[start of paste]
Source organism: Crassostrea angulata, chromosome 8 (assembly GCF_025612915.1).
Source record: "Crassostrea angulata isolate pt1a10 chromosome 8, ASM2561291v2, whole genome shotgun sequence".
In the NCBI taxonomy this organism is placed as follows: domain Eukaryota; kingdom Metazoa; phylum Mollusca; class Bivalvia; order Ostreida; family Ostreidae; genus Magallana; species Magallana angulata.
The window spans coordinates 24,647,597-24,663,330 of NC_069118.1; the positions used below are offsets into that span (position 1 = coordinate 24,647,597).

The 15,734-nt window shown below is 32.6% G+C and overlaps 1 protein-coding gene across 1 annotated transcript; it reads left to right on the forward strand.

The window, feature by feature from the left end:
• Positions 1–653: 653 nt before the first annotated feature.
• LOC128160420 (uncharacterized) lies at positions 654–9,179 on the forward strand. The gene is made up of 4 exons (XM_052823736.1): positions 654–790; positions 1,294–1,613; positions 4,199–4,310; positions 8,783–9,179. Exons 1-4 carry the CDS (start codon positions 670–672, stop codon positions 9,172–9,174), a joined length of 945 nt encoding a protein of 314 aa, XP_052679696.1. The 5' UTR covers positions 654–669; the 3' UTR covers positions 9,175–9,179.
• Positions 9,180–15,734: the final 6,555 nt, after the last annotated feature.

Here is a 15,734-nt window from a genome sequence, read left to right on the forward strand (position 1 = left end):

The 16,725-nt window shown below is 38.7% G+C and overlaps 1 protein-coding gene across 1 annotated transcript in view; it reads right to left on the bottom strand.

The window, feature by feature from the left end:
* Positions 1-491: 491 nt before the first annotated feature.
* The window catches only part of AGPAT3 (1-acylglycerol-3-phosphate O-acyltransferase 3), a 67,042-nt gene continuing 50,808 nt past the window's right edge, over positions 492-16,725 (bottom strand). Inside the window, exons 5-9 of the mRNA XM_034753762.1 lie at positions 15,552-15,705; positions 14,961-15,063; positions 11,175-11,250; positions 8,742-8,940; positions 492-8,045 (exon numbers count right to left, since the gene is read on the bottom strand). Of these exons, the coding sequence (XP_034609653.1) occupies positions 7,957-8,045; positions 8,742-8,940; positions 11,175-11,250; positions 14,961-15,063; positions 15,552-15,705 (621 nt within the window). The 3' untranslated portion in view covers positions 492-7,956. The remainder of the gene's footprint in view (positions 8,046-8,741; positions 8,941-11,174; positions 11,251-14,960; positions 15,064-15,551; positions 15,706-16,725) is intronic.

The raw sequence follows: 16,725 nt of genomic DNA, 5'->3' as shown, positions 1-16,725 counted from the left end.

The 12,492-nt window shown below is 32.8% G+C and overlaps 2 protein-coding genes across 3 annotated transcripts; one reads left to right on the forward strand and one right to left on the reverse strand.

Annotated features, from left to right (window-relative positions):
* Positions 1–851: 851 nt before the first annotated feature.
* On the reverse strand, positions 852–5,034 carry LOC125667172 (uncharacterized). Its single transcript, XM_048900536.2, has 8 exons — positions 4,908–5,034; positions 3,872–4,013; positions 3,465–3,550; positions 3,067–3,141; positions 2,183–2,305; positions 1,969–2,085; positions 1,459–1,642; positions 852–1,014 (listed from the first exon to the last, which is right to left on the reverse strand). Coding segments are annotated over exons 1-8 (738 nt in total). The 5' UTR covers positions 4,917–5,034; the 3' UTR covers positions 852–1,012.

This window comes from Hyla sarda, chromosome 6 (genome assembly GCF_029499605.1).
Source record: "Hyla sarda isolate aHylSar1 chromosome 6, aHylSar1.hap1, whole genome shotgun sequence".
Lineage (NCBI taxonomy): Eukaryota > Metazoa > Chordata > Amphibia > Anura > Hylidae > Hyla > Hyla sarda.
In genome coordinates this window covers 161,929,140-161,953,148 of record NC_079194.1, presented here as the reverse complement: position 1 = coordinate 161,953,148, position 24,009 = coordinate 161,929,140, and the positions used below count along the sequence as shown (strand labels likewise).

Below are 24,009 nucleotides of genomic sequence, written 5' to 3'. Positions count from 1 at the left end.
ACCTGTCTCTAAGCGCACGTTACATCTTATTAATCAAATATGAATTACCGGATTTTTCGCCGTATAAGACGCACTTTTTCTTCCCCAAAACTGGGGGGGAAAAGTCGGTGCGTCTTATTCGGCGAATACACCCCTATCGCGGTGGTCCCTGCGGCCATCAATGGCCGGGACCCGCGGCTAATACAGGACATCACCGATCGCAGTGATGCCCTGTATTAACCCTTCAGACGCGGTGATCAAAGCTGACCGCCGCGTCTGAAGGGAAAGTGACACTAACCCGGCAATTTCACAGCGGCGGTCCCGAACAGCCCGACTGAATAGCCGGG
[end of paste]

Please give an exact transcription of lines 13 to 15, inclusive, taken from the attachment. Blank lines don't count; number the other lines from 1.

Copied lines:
* Positions 1-491: 491 nt before the first annotated feature.
* The window catches only part of AGPAT3 (1-acylglycerol-3-phosphate O-acyltransferase 3), a 67,042-nt gene continuing 50,808 nt past the window's right edge, over positions 492-16,725 (bottom strand). Inside the window, exons 5-9 of the mRNA XM_034753762.1 lie at positions 15,552-15,705; positions 14,961-15,063; positions 11,175-11,250; positions 8,742-8,940; positions 492-8,045 (exon numbers count right to left, since the gene is read on the bottom strand). Of these exons, the coding sequence (XP_034609653.1) occupies positions 7,957-8,045; positions 8,742-8,940; positions 11,175-11,250; positions 14,961-15,063; positions 15,552-15,705 (621 nt within the window). The 3' untranslated portion in view covers positions 492-7,956. The remainder of the gene's footprint in view (positions 8,046-8,741; positions 8,941-11,174; positions 11,251-14,960; positions 15,064-15,551; positions 15,706-16,725) is intronic.

The raw sequence follows: 16,725 nt of genomic DNA, 5'->3' as shown, positions 1-16,725 counted from the left end.